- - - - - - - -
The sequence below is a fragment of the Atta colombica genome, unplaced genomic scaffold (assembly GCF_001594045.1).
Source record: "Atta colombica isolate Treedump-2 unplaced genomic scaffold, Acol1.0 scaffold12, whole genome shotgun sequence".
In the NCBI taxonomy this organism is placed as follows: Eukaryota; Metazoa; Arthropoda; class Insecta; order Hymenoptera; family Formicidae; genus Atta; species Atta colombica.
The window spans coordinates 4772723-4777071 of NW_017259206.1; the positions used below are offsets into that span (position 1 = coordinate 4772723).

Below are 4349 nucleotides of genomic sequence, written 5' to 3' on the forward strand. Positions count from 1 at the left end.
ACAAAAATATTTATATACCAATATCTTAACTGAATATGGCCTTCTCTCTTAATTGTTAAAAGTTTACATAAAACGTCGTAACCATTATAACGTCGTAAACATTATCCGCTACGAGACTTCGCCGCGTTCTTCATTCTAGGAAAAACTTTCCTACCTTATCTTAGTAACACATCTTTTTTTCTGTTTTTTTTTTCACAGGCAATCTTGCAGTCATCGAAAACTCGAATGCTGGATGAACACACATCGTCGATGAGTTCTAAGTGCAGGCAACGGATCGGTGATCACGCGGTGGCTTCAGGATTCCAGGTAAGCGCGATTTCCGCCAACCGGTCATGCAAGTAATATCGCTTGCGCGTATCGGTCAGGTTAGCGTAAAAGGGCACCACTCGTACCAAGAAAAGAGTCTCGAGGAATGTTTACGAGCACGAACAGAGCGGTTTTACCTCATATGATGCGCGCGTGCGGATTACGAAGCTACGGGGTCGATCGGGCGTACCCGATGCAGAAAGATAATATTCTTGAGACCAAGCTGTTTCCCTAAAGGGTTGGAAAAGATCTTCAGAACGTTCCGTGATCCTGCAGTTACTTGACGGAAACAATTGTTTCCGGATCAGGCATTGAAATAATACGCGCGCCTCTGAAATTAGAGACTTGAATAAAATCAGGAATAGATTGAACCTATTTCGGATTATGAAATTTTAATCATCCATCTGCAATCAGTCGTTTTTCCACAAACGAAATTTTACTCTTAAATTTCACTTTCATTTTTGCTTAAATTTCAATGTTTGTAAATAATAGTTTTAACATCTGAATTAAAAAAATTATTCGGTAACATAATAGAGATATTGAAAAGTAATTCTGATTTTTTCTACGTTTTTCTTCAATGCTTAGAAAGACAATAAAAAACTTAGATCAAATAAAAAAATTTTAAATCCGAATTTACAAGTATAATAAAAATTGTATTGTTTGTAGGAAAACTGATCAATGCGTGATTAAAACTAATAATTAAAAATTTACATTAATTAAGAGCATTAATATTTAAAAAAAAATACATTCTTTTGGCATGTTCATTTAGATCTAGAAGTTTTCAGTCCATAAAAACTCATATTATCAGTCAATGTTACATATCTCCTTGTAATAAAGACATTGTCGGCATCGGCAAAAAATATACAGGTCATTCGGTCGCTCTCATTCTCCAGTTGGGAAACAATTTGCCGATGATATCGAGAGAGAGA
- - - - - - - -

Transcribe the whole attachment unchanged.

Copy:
The sequence below is a fragment of the Atta colombica genome, unplaced genomic scaffold (assembly GCF_001594045.1).
Source record: "Atta colombica isolate Treedump-2 unplaced genomic scaffold, Acol1.0 scaffold12, whole genome shotgun sequence".
In the NCBI taxonomy this organism is placed as follows: Eukaryota; Metazoa; Arthropoda; class Insecta; order Hymenoptera; family Formicidae; genus Atta; species Atta colombica.
The window spans coordinates 4772723-4777071 of NW_017259206.1; the positions used below are offsets into that span (position 1 = coordinate 4772723).

Below are 4349 nucleotides of genomic sequence, written 5' to 3' on the forward strand. Positions count from 1 at the left end.
ACAAAAATATTTATATACCAATATCTTAACTGAATATGGCCTTCTCTCTTAATTGTTAAAAGTTTACATAAAACGTCGTAACCATTATAACGTCGTAAACATTATCCGCTACGAGACTTCGCCGCGTTCTTCATTCTAGGAAAAACTTTCCTACCTTATCTTAGTAACACATCTTTTTTTCTGTTTTTTTTTTCACAGGCAATCTTGCAGTCATCGAAAACTCGAATGCTGGATGAACACACATCGTCGATGAGTTCTAAGTGCAGGCAACGGATCGGTGATCACGCGGTGGCTTCAGGATTCCAGGTAAGCGCGATTTCCGCCAACCGGTCATGCAAGTAATATCGCTTGCGCGTATCGGTCAGGTTAGCGTAAAAGGGCACCACTCGTACCAAGAAAAGAGTCTCGAGGAATGTTTACGAGCACGAACAGAGCGGTTTTACCTCATATGATGCGCGCGTGCGGATTACGAAGCTACGGGGTCGATCGGGCGTACCCGATGCAGAAAGATAATATTCTTGAGACCAAGCTGTTTCCCTAAAGGGTTGGAAAAGATCTTCAGAACGTTCCGTGATCCTGCAGTTACTTGACGGAAACAATTGTTTCCGGATCAGGCATTGAAATAATACGCGCGCCTCTGAAATTAGAGACTTGAATAAAATCAGGAATAGATTGAACCTATTTCGGATTATGAAATTTTAATCATCCATCTGCAATCAGTCGTTTTTCCACAAACGAAATTTTACTCTTAAATTTCACTTTCATTTTTGCTTAAATTTCAATGTTTGTAAATAATAGTTTTAACATCTGAATTAAAAAAATTATTCGGTAACATAATAGAGATATTGAAAAGTAATTCTGATTTTTTCTACGTTTTTCTTCAATGCTTAGAAAGACAATAAAAAACTTAGATCAAATAAAAAAATTTTAAATCCGAATTTACAAGTATAATAAAAATTGTATTGTTTGTAGGAAAACTGATCAATGCGTGATTAAAACTAATAATTAAAAATTTACATTAATTAAGAGCATTAATATTTAAAAAAAAATACATTCTTTTGGCATGTTCATTTAGATCTAGAAGTTTTCAGTCCATAAAAACTCATATTATCAGTCAATGTTACATATCTCCTTGTAATAAAGACATTGTCGGCATCGGCAAAAAATATACAGGTCATTCGGTCGCTCTCATTCTCCAGTTGGGAAACAATTTGCCGATGATATCGAGAGAGAGA